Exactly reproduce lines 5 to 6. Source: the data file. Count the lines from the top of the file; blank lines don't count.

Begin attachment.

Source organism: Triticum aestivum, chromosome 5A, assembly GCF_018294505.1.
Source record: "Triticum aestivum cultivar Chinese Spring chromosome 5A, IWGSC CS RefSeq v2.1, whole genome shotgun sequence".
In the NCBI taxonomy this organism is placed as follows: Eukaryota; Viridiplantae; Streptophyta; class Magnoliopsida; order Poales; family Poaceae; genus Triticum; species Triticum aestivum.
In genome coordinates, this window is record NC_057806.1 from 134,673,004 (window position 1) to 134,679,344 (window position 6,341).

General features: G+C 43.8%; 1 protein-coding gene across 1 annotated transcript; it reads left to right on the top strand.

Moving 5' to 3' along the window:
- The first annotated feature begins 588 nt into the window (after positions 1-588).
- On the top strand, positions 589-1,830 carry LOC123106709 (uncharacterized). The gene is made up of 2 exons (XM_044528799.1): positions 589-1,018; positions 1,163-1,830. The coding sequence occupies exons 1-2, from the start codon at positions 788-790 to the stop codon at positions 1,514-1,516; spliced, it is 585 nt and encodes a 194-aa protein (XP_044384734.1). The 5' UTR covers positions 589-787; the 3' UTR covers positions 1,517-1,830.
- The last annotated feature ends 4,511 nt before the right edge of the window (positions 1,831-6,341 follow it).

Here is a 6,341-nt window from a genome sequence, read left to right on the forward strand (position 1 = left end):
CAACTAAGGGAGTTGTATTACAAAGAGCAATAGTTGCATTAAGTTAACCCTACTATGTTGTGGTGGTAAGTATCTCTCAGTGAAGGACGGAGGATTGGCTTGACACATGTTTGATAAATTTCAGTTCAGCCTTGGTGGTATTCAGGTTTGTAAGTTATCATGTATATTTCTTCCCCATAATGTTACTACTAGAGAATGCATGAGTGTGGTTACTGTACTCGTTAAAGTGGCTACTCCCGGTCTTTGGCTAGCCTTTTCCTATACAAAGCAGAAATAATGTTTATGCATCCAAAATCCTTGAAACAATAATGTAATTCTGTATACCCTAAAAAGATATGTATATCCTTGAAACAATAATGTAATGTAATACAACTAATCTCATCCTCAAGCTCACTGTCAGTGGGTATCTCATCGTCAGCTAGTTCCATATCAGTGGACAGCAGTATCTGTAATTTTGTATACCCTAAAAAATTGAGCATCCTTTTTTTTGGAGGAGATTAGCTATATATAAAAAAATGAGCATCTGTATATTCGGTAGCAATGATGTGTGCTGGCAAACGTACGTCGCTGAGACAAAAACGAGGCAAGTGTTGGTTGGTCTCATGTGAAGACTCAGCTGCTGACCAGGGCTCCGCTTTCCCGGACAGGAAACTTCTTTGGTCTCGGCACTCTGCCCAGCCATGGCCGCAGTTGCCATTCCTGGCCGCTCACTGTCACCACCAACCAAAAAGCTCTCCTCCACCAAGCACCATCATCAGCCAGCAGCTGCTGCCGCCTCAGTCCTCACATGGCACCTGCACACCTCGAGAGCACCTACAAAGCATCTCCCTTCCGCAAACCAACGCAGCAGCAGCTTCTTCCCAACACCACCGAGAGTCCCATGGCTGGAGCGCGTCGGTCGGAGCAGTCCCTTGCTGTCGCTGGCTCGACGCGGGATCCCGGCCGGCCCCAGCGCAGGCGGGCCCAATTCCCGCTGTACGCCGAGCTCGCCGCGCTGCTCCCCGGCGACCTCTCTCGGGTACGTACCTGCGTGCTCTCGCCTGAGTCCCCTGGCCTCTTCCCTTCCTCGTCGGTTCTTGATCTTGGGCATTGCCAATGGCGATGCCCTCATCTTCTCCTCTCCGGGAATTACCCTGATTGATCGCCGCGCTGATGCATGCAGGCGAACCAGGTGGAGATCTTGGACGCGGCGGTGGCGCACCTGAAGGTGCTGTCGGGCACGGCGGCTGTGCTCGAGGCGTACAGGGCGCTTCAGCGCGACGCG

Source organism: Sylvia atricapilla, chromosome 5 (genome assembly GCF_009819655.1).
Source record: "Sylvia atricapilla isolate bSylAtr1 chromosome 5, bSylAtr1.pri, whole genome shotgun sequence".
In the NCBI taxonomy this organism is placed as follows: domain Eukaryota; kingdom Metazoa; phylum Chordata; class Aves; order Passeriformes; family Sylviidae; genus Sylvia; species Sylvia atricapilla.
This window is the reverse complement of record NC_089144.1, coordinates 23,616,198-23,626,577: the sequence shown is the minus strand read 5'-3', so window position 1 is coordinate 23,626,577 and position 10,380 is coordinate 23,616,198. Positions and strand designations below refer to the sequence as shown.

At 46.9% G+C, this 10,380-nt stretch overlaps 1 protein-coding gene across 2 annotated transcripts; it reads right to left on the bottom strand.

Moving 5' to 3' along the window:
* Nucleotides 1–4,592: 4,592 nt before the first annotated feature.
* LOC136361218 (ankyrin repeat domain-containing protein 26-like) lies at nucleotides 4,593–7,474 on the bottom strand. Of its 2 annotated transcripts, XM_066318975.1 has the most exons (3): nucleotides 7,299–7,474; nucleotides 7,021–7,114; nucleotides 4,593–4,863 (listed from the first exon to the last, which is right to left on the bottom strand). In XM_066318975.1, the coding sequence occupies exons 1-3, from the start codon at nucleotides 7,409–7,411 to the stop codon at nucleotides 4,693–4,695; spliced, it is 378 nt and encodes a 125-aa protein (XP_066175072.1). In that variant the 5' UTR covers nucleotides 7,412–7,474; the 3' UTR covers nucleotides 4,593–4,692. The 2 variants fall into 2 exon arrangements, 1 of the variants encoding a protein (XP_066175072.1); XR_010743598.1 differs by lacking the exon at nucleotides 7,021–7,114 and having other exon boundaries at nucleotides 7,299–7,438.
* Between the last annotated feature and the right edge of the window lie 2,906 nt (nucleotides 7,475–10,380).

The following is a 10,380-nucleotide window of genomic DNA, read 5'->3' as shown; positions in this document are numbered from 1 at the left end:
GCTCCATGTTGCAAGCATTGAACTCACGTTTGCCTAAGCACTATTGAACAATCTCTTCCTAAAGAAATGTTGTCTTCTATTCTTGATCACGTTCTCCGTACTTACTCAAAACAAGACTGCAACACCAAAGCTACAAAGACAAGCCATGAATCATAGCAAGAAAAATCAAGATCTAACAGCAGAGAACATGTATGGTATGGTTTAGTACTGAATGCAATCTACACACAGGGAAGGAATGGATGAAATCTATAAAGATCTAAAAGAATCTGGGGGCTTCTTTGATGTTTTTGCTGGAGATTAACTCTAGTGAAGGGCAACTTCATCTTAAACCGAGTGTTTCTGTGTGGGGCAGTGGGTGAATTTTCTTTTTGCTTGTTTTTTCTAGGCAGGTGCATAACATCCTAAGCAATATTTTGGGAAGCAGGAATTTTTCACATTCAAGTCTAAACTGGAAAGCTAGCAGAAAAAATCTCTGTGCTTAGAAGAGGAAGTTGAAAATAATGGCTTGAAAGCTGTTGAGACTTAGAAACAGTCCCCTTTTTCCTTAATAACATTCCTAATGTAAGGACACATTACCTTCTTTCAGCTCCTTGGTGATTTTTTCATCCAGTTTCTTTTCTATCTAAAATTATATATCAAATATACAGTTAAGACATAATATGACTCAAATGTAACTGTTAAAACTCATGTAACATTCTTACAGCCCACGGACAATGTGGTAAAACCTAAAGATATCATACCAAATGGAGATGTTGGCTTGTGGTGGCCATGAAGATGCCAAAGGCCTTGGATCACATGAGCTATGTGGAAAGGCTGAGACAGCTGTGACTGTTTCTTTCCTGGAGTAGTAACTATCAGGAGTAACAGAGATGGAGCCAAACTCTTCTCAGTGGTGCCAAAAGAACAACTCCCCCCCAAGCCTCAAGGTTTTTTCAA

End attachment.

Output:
General features: G+C 43.8%; 1 protein-coding gene across 1 annotated transcript; it reads left to right on the top strand.

Moving 5' to 3' along the window: